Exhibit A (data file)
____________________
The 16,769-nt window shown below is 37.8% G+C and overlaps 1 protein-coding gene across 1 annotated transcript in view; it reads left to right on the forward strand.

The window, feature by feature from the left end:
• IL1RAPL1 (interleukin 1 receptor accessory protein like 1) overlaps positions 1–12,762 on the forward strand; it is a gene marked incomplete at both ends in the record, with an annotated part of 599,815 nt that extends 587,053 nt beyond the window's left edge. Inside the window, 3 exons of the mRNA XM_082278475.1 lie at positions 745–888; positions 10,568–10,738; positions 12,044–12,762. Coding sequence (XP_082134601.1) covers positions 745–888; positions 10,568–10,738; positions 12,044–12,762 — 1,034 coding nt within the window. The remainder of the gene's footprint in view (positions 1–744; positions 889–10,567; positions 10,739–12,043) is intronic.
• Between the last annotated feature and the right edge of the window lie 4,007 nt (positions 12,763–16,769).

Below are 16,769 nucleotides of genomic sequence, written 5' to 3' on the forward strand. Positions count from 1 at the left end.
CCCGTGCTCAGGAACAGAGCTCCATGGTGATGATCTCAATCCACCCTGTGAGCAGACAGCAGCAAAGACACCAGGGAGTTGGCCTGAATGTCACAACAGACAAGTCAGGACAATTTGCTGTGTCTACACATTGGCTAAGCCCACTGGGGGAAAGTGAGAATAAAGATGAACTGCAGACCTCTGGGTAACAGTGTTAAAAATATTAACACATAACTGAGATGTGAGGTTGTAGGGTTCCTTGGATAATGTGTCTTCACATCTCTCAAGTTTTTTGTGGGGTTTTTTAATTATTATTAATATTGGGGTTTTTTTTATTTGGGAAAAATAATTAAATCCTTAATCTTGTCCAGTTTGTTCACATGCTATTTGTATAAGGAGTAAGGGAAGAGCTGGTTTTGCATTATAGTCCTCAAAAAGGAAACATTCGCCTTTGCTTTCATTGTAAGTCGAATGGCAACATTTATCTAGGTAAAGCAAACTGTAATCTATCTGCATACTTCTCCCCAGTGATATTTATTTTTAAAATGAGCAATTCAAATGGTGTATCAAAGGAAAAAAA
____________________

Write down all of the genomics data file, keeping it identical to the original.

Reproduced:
The 16,769-nt window shown below is 37.8% G+C and overlaps 1 protein-coding gene across 1 annotated transcript in view; it reads left to right on the forward strand.

The window, feature by feature from the left end:
• IL1RAPL1 (interleukin 1 receptor accessory protein like 1) overlaps positions 1–12,762 on the forward strand; it is a gene marked incomplete at both ends in the record, with an annotated part of 599,815 nt that extends 587,053 nt beyond the window's left edge. Inside the window, 3 exons of the mRNA XM_082278475.1 lie at positions 745–888; positions 10,568–10,738; positions 12,044–12,762. Coding sequence (XP_082134601.1) covers positions 745–888; positions 10,568–10,738; positions 12,044–12,762 — 1,034 coding nt within the window. The remainder of the gene's footprint in view (positions 1–744; positions 889–10,567; positions 10,739–12,043) is intronic.
• Between the last annotated feature and the right edge of the window lie 4,007 nt (positions 12,763–16,769).

Below are 16,769 nucleotides of genomic sequence, written 5' to 3' on the forward strand. Positions count from 1 at the left end.
CCCGTGCTCAGGAACAGAGCTCCATGGTGATGATCTCAATCCACCCTGTGAGCAGACAGCAGCAAAGACACCAGGGAGTTGGCCTGAATGTCACAACAGACAAGTCAGGACAATTTGCTGTGTCTACACATTGGCTAAGCCCACTGGGGGAAAGTGAGAATAAAGATGAACTGCAGACCTCTGGGTAACAGTGTTAAAAATATTAACACATAACTGAGATGTGAGGTTGTAGGGTTCCTTGGATAATGTGTCTTCACATCTCTCAAGTTTTTTGTGGGGTTTTTTAATTATTATTAATATTGGGGTTTTTTTTATTTGGGAAAAATAATTAAATCCTTAATCTTGTCCAGTTTGTTCACATGCTATTTGTATAAGGAGTAAGGGAAGAGCTGGTTTTGCATTATAGTCCTCAAAAAGGAAACATTCGCCTTTGCTTTCATTGTAAGTCGAATGGCAACATTTATCTAGGTAAAGCAAACTGTAATCTATCTGCATACTTCTCCCCAGTGATATTTATTTTTAAAATGAGCAATTCAAATGGTGTATCAAAGGAAAAAAA